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Another Compliance Issue to Consider

January 14, 2015

Filed under: Uncategorized — Mayer A. Levitt, DMD @ 9:52 pm

Screen shot 2015-01-14 at 10.23.45 AMThe beat goes on and the costs keep going up for dental providers. Costs in terms of time as well as money. OSHA training and recertification needs to happen every 18 months at an approximate cost of $900. HIPAA Compliance programs average $2500 to initiate and complete and around $1500-$2000 annually to stay current. And now, there is another cumbersome requirement that needs your attention.

By June 1, 2015, dentists who treat Medicare beneficiaries (any patient 65 or older) need to be enrolled with Medicare so that these patients can be reimbursed for their prescriptions that you write for them with Part D drug plans. You can’t just ignore this requirement. The law says you must make a choice and either opt in or opt out. And whatever choice you make is binding for two years.

There are two kinds of enrollment. Most of you should enroll strictly for the purpose of prescribing and referring. If, however, you treat obstructive sleep apnea and want Medicare to cover the cost of oral appliances, then you should consider enrolling as a billing provider for Medicare Part B.

Of course, anytime you are dealing with the Federal government, they don’t make things easy. The application process for something so essentially simple turns out to be extremely confusing, illogical, and cumbersome.You could try to do this yourself, but I think you’ll be opening a bottomless can of worms. Instead, I would suggest calling David Wester. He is the Director of Medicare Enrollment at StatDDS.  His direct line is 800-693-9076. StatDDS will simplify the process by gathering all of the pertinent information about your practice, fill out all of the paperwork, file all relevant material with insurance carriers, and keep up with the status of the application. The company charges a one time fee of $697.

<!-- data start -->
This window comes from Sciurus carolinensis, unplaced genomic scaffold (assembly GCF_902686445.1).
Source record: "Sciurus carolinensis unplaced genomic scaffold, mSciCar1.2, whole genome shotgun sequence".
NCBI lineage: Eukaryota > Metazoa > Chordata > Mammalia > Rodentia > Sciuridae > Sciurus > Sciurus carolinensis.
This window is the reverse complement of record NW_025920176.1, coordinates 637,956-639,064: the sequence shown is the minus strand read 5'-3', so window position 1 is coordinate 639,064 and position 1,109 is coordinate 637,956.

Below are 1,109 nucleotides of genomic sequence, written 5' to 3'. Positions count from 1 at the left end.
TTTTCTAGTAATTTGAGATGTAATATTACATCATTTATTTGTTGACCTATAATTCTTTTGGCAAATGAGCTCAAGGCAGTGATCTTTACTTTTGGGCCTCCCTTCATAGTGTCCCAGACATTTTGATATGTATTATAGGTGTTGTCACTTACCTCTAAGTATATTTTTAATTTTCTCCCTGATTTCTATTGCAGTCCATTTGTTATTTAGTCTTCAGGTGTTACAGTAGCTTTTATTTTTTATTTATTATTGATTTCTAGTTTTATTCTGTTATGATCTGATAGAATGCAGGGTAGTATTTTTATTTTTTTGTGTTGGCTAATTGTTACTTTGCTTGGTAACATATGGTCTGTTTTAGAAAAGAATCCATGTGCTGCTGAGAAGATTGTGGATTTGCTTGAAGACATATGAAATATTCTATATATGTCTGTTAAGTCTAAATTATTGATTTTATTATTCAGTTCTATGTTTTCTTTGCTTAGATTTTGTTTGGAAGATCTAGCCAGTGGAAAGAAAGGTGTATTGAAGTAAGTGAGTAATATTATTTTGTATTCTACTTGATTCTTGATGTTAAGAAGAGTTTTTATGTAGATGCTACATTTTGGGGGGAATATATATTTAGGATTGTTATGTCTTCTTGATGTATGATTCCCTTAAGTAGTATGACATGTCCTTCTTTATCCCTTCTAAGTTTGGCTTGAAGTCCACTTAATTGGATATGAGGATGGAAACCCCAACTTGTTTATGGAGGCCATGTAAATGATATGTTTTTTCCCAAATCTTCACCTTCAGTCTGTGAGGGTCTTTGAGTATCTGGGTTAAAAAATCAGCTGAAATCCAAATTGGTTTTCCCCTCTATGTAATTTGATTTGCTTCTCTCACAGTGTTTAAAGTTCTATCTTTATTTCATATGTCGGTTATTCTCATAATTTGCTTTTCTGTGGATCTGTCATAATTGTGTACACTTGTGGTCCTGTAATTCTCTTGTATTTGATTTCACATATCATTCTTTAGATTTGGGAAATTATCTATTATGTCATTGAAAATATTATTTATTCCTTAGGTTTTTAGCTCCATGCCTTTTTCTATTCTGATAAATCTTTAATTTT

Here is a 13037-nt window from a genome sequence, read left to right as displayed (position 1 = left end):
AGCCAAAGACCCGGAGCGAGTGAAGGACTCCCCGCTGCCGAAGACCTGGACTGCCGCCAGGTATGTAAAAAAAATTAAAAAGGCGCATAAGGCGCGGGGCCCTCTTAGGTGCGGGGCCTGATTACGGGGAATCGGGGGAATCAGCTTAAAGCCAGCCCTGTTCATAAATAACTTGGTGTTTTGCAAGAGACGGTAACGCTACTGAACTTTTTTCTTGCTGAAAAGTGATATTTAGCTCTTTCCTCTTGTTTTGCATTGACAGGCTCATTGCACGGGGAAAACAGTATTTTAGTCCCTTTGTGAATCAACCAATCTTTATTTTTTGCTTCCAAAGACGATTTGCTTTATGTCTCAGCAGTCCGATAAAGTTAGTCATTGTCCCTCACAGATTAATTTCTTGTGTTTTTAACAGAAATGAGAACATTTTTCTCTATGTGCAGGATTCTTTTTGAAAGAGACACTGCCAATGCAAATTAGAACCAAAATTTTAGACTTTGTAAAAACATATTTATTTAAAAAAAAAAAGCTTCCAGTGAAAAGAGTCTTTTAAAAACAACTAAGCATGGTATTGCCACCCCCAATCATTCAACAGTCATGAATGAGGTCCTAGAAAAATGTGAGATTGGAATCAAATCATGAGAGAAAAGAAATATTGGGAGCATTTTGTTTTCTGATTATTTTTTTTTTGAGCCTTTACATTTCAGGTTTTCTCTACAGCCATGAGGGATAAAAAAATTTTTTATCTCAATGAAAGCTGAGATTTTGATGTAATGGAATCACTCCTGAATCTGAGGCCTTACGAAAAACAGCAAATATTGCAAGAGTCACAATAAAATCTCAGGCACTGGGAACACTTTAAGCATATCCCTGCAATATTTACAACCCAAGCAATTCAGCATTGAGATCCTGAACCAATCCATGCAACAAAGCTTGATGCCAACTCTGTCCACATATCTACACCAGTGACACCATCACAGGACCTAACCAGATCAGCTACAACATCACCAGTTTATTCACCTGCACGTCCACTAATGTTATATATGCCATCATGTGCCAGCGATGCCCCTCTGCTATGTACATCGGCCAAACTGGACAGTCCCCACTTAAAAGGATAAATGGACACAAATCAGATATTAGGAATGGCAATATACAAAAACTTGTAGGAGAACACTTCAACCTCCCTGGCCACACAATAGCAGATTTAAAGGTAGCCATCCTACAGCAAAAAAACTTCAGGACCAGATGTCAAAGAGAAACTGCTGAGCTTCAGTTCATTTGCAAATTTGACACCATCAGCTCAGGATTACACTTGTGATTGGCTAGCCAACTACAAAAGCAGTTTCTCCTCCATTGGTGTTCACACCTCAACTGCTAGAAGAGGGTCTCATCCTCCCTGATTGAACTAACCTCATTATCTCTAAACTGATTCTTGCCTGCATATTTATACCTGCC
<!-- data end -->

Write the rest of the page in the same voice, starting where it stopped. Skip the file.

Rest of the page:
I am strongly advising my clients to opt in. Patients over age 65 are an important demographic. Their dental needs are often extensive, they do lots more elective procedures, and they are usually more financially secure. I would not want any one of these people leaving my practice – and telling their friends – because they couldn’t get their Medicare prescriptions filled. No question that this new requirement by the government is another irritant and a big nuisance. But don’t be penny wise and pound foolish and try to enroll on your own. Take care of this today.


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